Plunging into civilian life

U.S. Army Infantry Staff Sgt. James Gmachowki (left) confers with Jay Graybeal, U.S. Navy, prior to the opening ceremony of the 9th annual Operation Surf Santa Cruz at Cowell's beach in Santa Cruz Friday. — Tarmo Hannula/Register-Pajaronian

Operation Surf created for veterans

SANTA CRUZ — Andrew Cunningham served in the U.S. Army from 1998 until this year, when a parachuting accident forced his retirement. He is now working through the surgeries and therapies to repair his legs.

It was a career he said he loved.

Now 43, Cunningham is assimilating into civilian life. To help with that process, the Austin, Texas resident was in Santa Cruz Friday to participate in Operation Surf, a program for injured veterans run by San Luis Obispo-based Amazing Surf Adventures.

It was to be his first time on a surfboard.

“I’ve been a master in my field,” he said. “Now I’m transitioning to be a civilian, this gives me a chance to see that I can do other things.”

Cunningham was one of about 20 veterans who participated in the program, which was launched 10 years ago.

The program was designed as a way to offer veterans – many with missing limbs and other traumatic injuries – to challenge themselves with a safe but thrilling activity.

For many participants, the program offers their first time leaving the hospital since being injured, according to Operation Surf organizers.

Plunging into the ocean on a surfboard is thought to offer therapeutic benefits, both for veterans looking to heal physical wounds and to quell the effects of post-traumatic stress disorder (PTSD).

According to Amanda Curaza, whose husband Van founded the program, researchers have reported a 36 percent decrease in PTSD symptoms, and a 47 percent decrease in depression.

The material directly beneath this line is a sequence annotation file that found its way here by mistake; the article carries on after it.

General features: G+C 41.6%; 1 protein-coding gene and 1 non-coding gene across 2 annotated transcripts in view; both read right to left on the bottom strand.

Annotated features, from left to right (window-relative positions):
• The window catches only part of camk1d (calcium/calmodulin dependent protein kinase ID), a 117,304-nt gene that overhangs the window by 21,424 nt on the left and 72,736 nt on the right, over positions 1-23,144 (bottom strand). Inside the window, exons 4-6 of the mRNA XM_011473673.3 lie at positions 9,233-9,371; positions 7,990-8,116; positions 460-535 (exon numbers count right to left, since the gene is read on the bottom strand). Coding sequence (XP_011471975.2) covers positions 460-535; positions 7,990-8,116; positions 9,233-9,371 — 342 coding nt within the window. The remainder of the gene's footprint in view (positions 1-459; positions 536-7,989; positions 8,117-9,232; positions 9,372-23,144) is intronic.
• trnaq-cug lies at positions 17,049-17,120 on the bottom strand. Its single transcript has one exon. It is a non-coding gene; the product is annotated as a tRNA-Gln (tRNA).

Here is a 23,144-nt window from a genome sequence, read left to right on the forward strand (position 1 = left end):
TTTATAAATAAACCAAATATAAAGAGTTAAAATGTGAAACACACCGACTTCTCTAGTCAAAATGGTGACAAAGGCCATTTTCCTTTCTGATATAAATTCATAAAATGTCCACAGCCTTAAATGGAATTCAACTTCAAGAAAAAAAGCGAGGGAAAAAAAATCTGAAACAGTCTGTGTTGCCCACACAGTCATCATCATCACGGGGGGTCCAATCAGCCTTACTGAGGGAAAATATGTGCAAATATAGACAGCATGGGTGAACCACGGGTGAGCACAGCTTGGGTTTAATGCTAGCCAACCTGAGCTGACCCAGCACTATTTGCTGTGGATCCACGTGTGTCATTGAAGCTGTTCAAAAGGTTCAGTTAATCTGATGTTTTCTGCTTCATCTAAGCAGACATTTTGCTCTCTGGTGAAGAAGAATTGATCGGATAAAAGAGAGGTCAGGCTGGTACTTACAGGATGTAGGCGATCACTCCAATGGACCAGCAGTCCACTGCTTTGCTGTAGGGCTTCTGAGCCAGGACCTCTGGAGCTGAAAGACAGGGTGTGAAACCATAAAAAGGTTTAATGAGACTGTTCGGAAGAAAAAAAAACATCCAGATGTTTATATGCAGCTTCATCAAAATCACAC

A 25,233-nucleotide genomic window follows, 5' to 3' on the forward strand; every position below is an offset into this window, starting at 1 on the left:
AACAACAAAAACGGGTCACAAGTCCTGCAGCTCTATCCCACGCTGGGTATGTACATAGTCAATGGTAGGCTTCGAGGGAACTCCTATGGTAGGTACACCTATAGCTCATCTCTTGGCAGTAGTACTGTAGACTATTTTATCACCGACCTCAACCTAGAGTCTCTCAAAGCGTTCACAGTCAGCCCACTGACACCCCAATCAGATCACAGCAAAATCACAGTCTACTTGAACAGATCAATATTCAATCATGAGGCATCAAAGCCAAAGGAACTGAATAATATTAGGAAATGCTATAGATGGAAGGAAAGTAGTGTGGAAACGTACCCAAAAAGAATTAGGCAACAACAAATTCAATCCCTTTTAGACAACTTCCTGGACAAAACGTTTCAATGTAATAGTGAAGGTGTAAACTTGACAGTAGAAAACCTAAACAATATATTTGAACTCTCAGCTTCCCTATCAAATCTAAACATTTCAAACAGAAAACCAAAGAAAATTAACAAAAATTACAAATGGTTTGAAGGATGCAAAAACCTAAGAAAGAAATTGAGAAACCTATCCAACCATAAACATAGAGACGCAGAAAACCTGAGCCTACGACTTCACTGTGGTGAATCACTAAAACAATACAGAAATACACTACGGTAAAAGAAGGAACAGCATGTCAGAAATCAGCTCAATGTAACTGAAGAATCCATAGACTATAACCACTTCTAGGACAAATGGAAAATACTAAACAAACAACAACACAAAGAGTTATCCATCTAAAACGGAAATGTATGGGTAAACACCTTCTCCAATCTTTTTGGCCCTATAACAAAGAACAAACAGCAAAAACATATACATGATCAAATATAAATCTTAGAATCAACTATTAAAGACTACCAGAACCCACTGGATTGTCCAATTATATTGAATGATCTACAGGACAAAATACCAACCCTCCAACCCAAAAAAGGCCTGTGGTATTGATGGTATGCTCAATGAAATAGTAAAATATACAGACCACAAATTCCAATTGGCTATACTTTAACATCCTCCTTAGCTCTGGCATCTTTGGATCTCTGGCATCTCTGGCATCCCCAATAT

Perhaps more importantly, the program shows a 68 percent increase in “self efficacy,” which is defined as the belief in one's ability to succeed in specific situations, she said.

“We owe it to our veterans,” she said. “Our country does a good job in training our troops, but not in helping them come back.”

surf Vets 2

The U.S. Marines Color Guard was on hand to present the flag for the opening ceremony. — Tarmo Hannula/Register-Pajaronian

Founder Van Curaza said he got into surfing about four decades ago when he was struggling with drug addiction. He started his own surf school for young surfers, based in Avila Beach.

Curaza started working with veterans to thank them for their service, and through that process discovered that both surfers and soldiers thrive on the adrenaline rush that comes from participating in sometimes dangerous activities.

That connection helps build a bond, which in turn helps the veterans feel comfortable enough to share their stories, something that can be difficult with traumatic events.

“It’s an absolute honor to be able to serve and put together such a team to be able to teach them a lifestyle that has not only changed my life but has changed many others before.”


Editor's Note: This article will publish in the April 19 edition of the Register-Pajaronian.


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